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Register of the Elizabeth Churchill Brown Papers 1943-1984
84010  
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Collection Details
 
Table of contents What's This?
  • Descriptive Summary
  • Administrative Information
  • Access Points
  • Biographical Note

  • Descriptive Summary

    Title: Elizabeth Churchill Brown papers
    Date (inclusive): 1943-1984
    Collection number: 84010
    Creator: Brown, Elizabeth Churchill
    Collection Size: 41 manuscript boxes, 2 envelopes (17 linear feet)
    Repository: Hoover Institution Archives
    Stanford, California 94305-6010
    Abstract: Memoirs, other writings, correspondence, and printed matter, relating to American politics, especially during the 1950s; Senator Joseph McCarthy; and American communism. Includes some papers, including memoirs, of Constantine Brown, journalist and husband of E. C. Brown. Also includes some letters and writings of Earl Browder.
    Physical Location: Hoover Institution Archives
    Language: English.

    Administrative Information

    Access

    Collection open for research.
    The Hoover Institution Archives only allows access to copiesof audiovisual items. To listen to sound recordings or to view videos or films during your visit, please contact the Archives at least two working days before your arrival. We will then advise you of the accessibility of the material you wish to see or hear. Please note that not all audiovisual material is immediately accessible.

    Publication Rights

    For copyright status, please contact the Hoover Institution Archives.

    Preferred Citation

    [Identification of item], Elizabeth Churchill Brown Papers, [Box number], Hoover Institution Archives.

    Access Points

    McCarthy, Joseph, 1908-1957.
    Communism.
    Communism--United States.
    Internal security--United States.
    United States--Politics and government.
    United States--Politics and government--1945-1989.
    Journalists.

    Biographical Note

    Elizabeth Brown and her husband, Constantine Brown, were active journalists in Washington, D.C. and abroad for many years. As a result, they established contacts with key political and diplomatic figures both nationally and internationally. After obtaining a Ph.D. in political science from the University of Berlin (c. 1912), Constantine Brown was in Cambridge, England doing post-graduate work when World War I began. He covered the war on the Russian front for the London Times, was in Russia when the Revolution began, and was one of the first American newspapermen to interview Lenin. He subsequently became Bureau Chief for the Chicago Daily News in Turkey, Paris and London, and moved to the Washington Evening Star as Foreign Affairs Editor in 1932. In 1942, he began writing a column syndicated by the Bell-McClure organization. His memoirs, entitled The Coming of the Whirlwind, were published in 1964. Disturbed by the defeat of Richard Nixon in 1960 and the liberal emphasis of the Kennedy administration, the Browns decided to move to Europe, living in Rome from 1961 to early 1965. After returning to Washington, Constantine Brown died on Feb. 24, 1966.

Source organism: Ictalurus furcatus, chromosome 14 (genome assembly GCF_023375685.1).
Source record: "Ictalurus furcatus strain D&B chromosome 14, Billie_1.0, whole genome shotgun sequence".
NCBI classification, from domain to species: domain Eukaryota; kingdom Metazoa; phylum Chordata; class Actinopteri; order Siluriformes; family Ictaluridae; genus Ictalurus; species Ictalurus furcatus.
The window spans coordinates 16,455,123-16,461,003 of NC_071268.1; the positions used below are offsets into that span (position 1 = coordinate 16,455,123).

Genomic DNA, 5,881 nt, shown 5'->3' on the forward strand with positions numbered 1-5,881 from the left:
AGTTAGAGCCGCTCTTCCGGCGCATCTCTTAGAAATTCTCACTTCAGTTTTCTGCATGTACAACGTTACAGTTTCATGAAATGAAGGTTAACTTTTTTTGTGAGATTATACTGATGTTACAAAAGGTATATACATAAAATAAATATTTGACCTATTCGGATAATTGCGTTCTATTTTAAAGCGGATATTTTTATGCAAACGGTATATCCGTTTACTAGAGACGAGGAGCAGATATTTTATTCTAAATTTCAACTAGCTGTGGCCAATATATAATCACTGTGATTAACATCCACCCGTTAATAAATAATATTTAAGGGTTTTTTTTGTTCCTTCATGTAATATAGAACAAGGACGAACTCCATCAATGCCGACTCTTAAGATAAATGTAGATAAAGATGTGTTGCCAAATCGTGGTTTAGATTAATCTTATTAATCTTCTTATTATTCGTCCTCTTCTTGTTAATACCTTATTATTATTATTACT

Elizabeth Brown, who was born in 1908, worked as a society reporter, first for the New York Evening Journal, then for Town and Country magazine and the Washington Post. She married Constantine Brown in 1949. Impressed by his analyses, she became interested in issues of American foreign and domestic policy, and began writing more substantive materials. Living in Washington during the early 1950s, the Browns were friendly with Joseph R. and Jean McCarthy, as well as a number of other prominent conservatives. In 1956 she published a book, entitled The Enemy at His Back, about Communist influence on post-World War II American foreign policy. She also wrote another book, more specifically about the McCarthy era. This was tentatively entitled Joe McCarthy and Other Anti-Communists: A Memoir of Conservative Politics in the Washington of the Early Nineteen Fifties, but was never published. Mrs. Brown continued to write after Mr. Brown's death, including a long series for William Loeb and the Manchester Union Leader.